Let’s make something to be excited about.
People write songs and play their instrument and think, that’s enough to make a record that affects others. It takes sincere expression in every aspect from lyrics to performance to a mix in order to hopefully affect others. We will focus on the details and decide if those aspects do in fact come across sincere before we move on to the next step. This process will help develop the most exciting outcome for your project.
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Interview with Michael Vealey
Q: Tell us about a project you worked on you are especially proud of and why. What was your role?
A: Witty Tarbox “Origins of Schmitty”. I finished the tracking then mixed the record. The band is full of great guys and it was an eclectic fun project.
Q: What are you working on at the moment?
A: Roughly 4 hip hop singles or records, 2 indie rock records, 3 gospel songs, a dance song and miscellaneous podcast and voice recordings.
Q: Is there anyone on SoundBetter you know and would recommend to your clients?
A: Not yet.
Q: Analog or digital and why?
A: Analog gear into Pro Tools because of budgets.
Q: What's your 'promise' to your clients?
A: I promise that we will not stop until their vision or an improved version of that vision has been achieved and they feel excited about it.
Q: What do you like most about your job?
A: Working with others on a creative adventure. The gear is cool too.
Q: What questions do customers most commonly ask you? What's your answer?
A: How long have you been doing this? I say nearly 30 years. Have you worked for anyone famous? I say no.
Q: What's the biggest misconception about what you do?
A: Maybe that it has no real value. I say that because most of the artists I have talked to think that my part is easy, shouldn’t take long and shouldn’t cost much.
Q: What questions do you ask prospective clients?
A: Do you have original songs? What are your goals with your song(s)? Do you desire to produce something more artistic or commercial?
Q: What advice do you have for a customer looking to hire a provider like you?
A: Have a clear picture of your goal. Understand what you would like to create to a point that you can express it with your voice or a guitar. If you know both of those previous points of advice, make sure you memorize every part, word, inflection possible before attempting studio work.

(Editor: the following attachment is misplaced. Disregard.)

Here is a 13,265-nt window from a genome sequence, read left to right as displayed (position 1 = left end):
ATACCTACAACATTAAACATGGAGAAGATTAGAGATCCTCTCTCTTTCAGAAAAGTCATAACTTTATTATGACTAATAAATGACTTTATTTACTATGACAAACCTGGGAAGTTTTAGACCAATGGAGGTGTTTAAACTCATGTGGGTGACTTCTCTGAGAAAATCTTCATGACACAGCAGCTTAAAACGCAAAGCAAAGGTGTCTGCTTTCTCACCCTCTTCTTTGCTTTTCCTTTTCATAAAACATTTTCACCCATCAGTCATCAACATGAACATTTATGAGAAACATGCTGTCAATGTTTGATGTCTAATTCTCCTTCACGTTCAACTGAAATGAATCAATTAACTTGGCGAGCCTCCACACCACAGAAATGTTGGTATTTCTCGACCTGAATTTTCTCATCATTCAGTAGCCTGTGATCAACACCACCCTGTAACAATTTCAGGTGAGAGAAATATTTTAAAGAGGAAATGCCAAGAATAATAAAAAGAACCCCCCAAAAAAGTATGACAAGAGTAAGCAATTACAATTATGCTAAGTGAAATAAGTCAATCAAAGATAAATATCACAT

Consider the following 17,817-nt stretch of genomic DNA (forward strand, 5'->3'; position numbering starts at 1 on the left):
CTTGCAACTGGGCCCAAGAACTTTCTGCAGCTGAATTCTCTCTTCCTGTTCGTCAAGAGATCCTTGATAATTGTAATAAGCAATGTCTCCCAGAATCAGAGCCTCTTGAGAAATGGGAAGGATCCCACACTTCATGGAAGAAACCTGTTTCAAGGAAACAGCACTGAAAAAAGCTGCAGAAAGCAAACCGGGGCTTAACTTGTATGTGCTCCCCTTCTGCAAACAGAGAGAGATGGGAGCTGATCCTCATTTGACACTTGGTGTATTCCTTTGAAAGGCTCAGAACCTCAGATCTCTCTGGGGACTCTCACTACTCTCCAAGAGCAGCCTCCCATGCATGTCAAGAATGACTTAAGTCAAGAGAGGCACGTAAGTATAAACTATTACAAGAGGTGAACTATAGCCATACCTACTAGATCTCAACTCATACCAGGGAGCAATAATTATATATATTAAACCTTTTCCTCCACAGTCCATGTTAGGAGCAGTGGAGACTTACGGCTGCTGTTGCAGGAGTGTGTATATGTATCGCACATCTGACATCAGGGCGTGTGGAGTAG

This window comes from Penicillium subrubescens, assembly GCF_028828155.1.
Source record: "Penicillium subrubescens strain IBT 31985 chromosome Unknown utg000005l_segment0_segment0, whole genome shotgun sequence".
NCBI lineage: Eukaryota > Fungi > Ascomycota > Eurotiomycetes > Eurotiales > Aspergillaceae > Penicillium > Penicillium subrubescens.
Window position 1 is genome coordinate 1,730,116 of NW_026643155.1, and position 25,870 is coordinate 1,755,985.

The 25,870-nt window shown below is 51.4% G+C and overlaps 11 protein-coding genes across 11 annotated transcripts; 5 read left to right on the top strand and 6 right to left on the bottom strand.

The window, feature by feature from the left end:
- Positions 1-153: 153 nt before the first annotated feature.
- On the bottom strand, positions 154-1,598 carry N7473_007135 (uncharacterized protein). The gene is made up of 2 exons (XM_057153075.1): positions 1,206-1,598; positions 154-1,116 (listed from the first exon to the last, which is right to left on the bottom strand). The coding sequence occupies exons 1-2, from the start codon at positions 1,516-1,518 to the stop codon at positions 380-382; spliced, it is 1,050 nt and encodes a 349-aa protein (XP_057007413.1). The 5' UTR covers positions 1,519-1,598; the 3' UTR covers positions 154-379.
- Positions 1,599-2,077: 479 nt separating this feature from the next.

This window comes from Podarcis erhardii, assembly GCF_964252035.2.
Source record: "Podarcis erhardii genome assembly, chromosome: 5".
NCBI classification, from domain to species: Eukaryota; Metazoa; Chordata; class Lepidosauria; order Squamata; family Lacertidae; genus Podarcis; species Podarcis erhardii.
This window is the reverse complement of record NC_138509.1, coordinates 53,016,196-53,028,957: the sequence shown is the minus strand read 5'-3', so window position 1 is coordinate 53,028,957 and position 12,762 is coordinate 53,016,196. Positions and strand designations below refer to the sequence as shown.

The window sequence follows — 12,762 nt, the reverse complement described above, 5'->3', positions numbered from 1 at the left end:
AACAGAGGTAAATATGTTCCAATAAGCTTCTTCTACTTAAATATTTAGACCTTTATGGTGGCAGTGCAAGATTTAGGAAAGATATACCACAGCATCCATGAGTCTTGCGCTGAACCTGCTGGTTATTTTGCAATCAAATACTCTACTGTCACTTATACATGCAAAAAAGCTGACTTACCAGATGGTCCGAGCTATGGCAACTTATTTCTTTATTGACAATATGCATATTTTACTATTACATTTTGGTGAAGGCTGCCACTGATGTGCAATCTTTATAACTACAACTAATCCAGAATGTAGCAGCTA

Q: If you were on a desert island and could take just 5 pieces of gear, what would they be?
A: Martin Acoustic, vintage drum kit, acoustic bass, microphone, recorder.
Q: What was your career path? How long have you been doing this?
A: Started with being a rodie, then starting a band, then recording, lots of trial and error in bands and recording, got serious in my 30’s and went to Full Sail for music production, dedicated myself to music in my 40’s. Nearly 30 years with a more serious focus after the first 10.
Q: How would you describe your style?
A: Focused, engaged and creative.
Q: Which artist would you like to work with and why?
A: The Black Keys. They are raw and focus on feel.
Q: Can you share one music production tip?
A: Encourage and value the bands/artists creative tendencies.
Q: What type of music do you usually work on?
A: Original indie rock, hip hop and blues.
Q: What's your strongest skill?
A: My ability to sense if a performance is sincere or communication.
Q: What do you bring to a song?
A: Lyrical, melodic, harmonic and rhythm sense to guide the song to it’s emotive potential so it stands on it’s own, artistically and musically.
Q: What's your typical work process?
A: Review songs, focus on parts that need adjustments, record every step, review, adjust as many times necessary, track, Edit, Mix, Master.
Q: Tell us about your studio setup.
A: I work out of GCR Audio and Black Rock EPS in Buffalo NY and travel with a mobile live mixing and tracking rig for pre production and live performance situations.
Q: What other musicians or music production professionals inspire you?
A: Pat Carney, Dan Auerbach, Chris Cornell, Brad Wilk, Dave Grohl, Seal, Mike Campbell, Tom Petty, Eric Valentine, Warren Huart, Michael Brauer, Bob Clearmountain, Michael Jackson, Dave Matthews Band, Jacquire King, Queens of the Stone Age, Tool
Q: Describe the most common type of work you do for your clients.
A: Artist and band writing and production for studio and live performance.